Activity to help scouts discover what they need vs what they want. Also validates Module 14.
- Print off and cut up enough "Wants and Needs" cards so that there are 20 for each team of 5, e.g. 120 cards for a group of 30.
- Arrange players into teams and give each team a blank set of 20 â€œWants and Needsâ€ cards.
- Tell them that a war has started and, as a team they
must flee to safety together. Since they must abandon their homes they need to take all the things they need and want to live and grow at their new temporary home, when they find one. The team must decide on no more than 20 items to take from the â€œWants and Needsâ€ cards.
- Go round the teams and ask them which items they chose.
- Announce that because of limited space in their transport cars, carts and wheelbarrows, they can only take 14 items instead of all 20. They need to decide on six items to eliminate.
- Go round and ask them to explain why they got rid of one of their cards.
- Inform them that the roads are too congested with people who are fleeing so their family cars cannot be used. Everyone will be walking, and to lighten the loads which are to be carried, they can only take six items instead of 14. They must eliminate eight more items, leaving only the six that they consider most essential for their survival.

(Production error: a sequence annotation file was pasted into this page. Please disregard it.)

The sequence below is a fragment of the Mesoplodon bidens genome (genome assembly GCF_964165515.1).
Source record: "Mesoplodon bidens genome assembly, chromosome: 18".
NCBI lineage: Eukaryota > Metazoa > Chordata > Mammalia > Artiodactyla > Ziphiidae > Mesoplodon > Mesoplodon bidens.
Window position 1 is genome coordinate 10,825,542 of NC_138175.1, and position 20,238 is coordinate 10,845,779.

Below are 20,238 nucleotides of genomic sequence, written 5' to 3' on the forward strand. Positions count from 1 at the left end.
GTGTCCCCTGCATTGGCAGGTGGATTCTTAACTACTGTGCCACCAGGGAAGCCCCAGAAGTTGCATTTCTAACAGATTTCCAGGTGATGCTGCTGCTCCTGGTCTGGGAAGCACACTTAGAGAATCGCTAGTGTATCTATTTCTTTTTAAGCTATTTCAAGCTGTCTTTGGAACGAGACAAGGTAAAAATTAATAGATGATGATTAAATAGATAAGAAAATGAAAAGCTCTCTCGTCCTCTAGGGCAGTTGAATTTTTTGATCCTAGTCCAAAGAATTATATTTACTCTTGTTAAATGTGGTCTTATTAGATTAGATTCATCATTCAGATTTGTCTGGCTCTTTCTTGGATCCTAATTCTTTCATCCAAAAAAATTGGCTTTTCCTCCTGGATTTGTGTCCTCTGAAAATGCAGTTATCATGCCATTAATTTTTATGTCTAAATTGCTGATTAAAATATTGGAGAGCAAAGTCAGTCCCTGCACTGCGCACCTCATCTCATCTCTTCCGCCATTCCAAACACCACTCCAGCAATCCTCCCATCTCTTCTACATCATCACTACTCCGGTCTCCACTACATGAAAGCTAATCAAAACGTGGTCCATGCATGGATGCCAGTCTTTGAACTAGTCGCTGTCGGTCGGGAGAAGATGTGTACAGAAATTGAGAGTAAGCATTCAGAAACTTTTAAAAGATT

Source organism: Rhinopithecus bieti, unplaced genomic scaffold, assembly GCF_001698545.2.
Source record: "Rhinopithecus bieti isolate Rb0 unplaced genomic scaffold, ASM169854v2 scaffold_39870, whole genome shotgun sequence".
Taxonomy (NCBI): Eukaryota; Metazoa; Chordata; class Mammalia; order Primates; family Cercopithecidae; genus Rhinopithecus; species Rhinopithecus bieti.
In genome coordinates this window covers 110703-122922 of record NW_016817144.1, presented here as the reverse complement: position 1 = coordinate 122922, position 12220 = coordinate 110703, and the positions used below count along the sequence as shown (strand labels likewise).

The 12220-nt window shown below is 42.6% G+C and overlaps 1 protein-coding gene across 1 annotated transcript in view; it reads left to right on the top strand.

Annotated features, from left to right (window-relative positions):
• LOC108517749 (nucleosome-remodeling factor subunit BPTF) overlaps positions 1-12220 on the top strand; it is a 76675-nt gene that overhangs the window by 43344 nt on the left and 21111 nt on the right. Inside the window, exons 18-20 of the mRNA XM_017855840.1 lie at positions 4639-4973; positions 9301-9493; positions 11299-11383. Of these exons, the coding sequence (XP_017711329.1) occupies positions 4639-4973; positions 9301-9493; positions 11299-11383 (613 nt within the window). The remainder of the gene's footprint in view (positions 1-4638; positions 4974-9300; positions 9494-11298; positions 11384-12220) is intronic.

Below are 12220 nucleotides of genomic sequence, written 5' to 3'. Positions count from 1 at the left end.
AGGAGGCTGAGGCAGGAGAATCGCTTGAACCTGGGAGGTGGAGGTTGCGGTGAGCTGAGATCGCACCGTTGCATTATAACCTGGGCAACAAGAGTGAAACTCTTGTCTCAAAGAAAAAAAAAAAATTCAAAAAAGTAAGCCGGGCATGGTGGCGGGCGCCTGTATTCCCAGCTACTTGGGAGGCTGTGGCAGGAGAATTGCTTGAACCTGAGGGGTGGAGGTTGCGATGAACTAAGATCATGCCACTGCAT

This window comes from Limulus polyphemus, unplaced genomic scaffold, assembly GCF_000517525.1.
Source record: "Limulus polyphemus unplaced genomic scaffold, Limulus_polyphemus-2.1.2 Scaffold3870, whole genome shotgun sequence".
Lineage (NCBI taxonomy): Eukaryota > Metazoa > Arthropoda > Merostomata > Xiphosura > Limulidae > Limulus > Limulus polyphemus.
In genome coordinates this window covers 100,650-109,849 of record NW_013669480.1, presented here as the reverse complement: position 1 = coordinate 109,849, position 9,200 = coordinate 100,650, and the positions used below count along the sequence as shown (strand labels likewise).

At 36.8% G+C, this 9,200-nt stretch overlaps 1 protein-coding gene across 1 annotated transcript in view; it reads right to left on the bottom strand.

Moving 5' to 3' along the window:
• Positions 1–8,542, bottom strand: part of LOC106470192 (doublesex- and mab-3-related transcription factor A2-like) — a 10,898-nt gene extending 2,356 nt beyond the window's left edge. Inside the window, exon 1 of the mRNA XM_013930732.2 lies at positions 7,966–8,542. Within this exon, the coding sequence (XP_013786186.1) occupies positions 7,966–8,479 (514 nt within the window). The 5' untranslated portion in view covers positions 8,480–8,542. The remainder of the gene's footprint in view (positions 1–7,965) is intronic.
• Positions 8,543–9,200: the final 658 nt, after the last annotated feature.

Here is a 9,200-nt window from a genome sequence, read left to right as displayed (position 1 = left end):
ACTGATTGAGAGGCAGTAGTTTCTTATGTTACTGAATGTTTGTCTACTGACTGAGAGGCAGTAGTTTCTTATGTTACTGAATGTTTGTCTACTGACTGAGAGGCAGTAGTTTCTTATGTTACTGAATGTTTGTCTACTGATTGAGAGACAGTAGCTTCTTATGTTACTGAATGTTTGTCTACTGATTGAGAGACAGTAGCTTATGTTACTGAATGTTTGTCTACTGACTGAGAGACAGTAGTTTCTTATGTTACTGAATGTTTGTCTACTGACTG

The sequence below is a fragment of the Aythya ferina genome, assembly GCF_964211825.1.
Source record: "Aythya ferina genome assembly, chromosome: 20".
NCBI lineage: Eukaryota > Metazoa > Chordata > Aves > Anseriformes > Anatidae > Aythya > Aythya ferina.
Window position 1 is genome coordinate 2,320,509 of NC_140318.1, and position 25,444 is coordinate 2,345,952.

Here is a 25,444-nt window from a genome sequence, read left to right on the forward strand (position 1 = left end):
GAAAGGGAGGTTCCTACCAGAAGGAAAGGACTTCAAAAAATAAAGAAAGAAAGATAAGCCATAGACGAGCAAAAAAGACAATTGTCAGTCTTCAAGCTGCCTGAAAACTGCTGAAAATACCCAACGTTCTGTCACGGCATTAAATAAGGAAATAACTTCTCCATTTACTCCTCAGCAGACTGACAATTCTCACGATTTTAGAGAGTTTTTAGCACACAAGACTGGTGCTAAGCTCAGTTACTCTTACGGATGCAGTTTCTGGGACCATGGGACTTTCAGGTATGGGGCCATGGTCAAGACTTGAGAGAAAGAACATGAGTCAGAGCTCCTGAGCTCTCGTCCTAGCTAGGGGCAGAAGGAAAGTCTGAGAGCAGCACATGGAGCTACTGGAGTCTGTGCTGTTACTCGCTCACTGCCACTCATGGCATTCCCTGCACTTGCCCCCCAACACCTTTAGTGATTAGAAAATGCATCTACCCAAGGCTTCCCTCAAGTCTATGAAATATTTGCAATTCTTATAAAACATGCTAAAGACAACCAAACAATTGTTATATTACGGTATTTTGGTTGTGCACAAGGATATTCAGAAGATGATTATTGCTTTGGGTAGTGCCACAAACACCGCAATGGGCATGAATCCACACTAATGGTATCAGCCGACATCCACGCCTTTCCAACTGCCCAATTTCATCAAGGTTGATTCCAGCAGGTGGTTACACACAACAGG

- Finally go round askingthem to explain why they kept the items.
- Explain that millions of refugee children both past and present were faced with just such decisions
- Take some time to discuss what they have done considering some of the points below.
- At the end of the activity allow some quiet time to reflect on the difference between such a lifestyle and that enjoyed by the majority of people in UK
Which items were most commonly eliminated in the first round? Why?
Was the second round of eliminations more difficult than the first? Why?
What is the difference between wants and needs? Which items on the list were wants, and which ones were needs?
Did the groups have any disagreements over the items to eliminate? Which ones, and why? Who made the ultimate decision?
Who provides those needs for the young people? How does that change as they get older?
Do wants and needs differ for different people? Why or why not?
Explain to the young people that: Peopleâ€™s most basic needs â€“ to survive, develop, be safe, and participate in their communities â€“ are often referred to as rights. Rights can be
thought of as those things that it is fair and just for all people to have, or to be able to do.